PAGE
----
The Legal Matters You Must Be Aware Of Before You Marry 


This information can also be found on the Attorney General's Website:

  • Under the Marriage Act 1961 there are certain obligations that couples intending to get married, must meet prior to a marriage ceremony being solemnised. A Notice of Intended Marriage (NOIM) form, must be lodged with your celebrant not less than (1) month and (1) day, and not more than (18) months prior to the marriage being solemnised.     
  • You are both required to show your identity documentation to your marriage celebrant before the wedding takes place;  i.e.  your original Birth Certificates or, authorised extract of such certificate/s. In the case of persons born outside of Australia, a Marriage Celebrant can accept an overseas Passport in lieu of the Birth Certificate. For reasons unknown, if that person cannot produce their birth certificate or overseas Passport, the celebrant will take a Statutory Declaration with details of birth date, place, and parents names together with an explanation as to why the birth certificate is not available.
  • An Australian Passport cannot be accepted under any circumstances, and Statutory Declarations only apply to those born overseas.
  • In the case of persons previously married, an original copy of your Decree Absolute or, in case of a spouse being deceased, a copy of the Death Certificate must be produced.
  • Prior to your wedding, both parties will be required to sign a declaration under the Marriage Act 1961, stating that you believe there is no legal impediment to the marriage between yourself and your partner. This is a legal document and calls for absolute honesty at all times.
  • To marry you must be over the age of (18) years. Though some exceptions do apply.
  • In your wedding ceremony there are legal words that must be included for it to conform with the Marriage Act 1961. In a meeting with your celebrant these words will be properly explained to you.


Changing Your Name After You Marry

There is no law to make you change your name once you get married. Though it is a custom that has always been accepted in Australia ever since weddings began. The choice of changing your name is entirely up to you. Whatever you decide you will need to remember that there are certain legal requirements associated with changing your name. On the day of your wedding your Marriage Celebrant will present you with your Marriage Certificate. This certificate will NOT be accepted as identification in changing your name, even though your certificate has a unique serial number on the back. After you are married your celebrant will forward your paper-work to the NSW Registry of Births, Deaths & Marriages to register your wedding. Once your marriage is registered, you can then apply for an Official Marriage Certificate at a cost of $53. This certificate (is) required if you want to change your name on important documents such as; Drivers Licence - Visa's - Passport - etc. If you need more information concerning this, you can phone a (Marriage Officer) at NSW registry on: 1300 655 236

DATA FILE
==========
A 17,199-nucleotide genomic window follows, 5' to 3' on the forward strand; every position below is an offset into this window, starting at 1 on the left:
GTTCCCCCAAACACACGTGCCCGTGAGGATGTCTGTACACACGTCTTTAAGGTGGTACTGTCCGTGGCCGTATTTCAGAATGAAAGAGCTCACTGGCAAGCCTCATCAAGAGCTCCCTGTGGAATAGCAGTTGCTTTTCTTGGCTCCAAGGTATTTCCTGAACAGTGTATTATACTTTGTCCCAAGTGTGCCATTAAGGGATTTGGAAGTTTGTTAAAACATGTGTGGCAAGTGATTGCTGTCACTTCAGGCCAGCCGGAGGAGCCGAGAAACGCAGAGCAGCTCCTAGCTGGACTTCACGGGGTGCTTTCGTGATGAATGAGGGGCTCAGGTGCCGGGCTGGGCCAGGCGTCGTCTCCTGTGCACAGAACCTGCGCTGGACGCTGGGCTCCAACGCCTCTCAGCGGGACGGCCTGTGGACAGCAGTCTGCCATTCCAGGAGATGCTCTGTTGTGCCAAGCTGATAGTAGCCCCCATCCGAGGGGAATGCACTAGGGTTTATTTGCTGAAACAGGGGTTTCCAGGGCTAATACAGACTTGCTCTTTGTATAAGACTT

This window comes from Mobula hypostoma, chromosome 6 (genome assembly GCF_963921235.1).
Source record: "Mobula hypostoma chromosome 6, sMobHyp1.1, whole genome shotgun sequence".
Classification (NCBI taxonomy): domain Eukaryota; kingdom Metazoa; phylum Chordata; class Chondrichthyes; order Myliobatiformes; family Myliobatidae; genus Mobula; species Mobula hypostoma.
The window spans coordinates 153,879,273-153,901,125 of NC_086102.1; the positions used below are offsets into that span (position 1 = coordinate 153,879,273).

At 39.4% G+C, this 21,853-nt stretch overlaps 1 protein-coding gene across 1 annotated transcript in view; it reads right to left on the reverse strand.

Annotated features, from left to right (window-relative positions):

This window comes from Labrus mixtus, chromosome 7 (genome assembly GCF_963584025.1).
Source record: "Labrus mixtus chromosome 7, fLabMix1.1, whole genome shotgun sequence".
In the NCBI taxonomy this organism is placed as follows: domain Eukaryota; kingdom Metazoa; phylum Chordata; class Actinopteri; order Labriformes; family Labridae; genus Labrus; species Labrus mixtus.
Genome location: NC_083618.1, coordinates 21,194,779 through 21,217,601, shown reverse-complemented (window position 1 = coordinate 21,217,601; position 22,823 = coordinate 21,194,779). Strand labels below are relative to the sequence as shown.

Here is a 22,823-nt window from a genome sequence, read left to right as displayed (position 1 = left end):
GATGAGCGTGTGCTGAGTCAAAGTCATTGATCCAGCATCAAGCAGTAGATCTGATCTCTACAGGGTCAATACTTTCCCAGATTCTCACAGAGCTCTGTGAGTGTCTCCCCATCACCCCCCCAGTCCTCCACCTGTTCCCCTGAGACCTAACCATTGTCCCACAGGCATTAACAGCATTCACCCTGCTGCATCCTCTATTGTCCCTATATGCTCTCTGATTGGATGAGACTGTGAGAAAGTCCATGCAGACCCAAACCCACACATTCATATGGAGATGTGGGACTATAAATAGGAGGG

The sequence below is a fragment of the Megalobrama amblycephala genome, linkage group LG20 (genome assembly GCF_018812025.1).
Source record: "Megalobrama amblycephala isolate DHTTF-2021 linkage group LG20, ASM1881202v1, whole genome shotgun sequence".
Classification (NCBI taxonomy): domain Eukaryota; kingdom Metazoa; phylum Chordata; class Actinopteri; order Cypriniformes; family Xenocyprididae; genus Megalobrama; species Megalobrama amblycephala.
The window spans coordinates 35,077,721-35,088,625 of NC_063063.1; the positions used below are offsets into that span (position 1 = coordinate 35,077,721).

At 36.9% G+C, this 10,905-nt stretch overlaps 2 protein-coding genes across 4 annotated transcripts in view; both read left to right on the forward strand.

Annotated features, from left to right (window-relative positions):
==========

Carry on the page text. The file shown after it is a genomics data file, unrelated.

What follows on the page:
Shortening Of Time

Situations arise from time to time when couples will approach a celebrant seeking to be married much quicker than the usual (1) month and (1) day that's required by law. In many cases there will be a legitimate reason for this, and so it is provided for in the Marriage Act. Under Section 42 (5) of the Act allows for a Shortening of Time for a notice of an intended marriage if the Prescribed Authority is satisfied with the circumstances of that particular case. There are (5) categories of circumstances set out in the regulations for a Shortening of Time, they are:

  • Employment related or other travel commitments:
  • Wedding or Celebrant arrangements, or religious considerations:
  • Medical reasons:
  • Legal proceedings:
  • Error in giving the Notice:

The reason for seeking a Shortening of Time (to marry) must fall within one of the categories before an application can be considered. There is no capacity to grant a Shortening of Time outside these circumstances. Couples need to understand that a Shortening of Time is not automatic. When making a decision the Registrar of Births, Deaths & Marriages (BDM) or Prescribed Authority will weigh up the information provided in the support of the application.

Helpful Links:

Translators and Interpreters:

Attorney General's Dept. Website:             

Relationships Australia:

Births, Deaths & Marriages:

These very attractive Commemorative Marriage Certificates can be purchased at the Registry of: Births, Deaths & Marriages (BDM), after your marriage has been registered. Speak with your Celebrant for further information concerning this.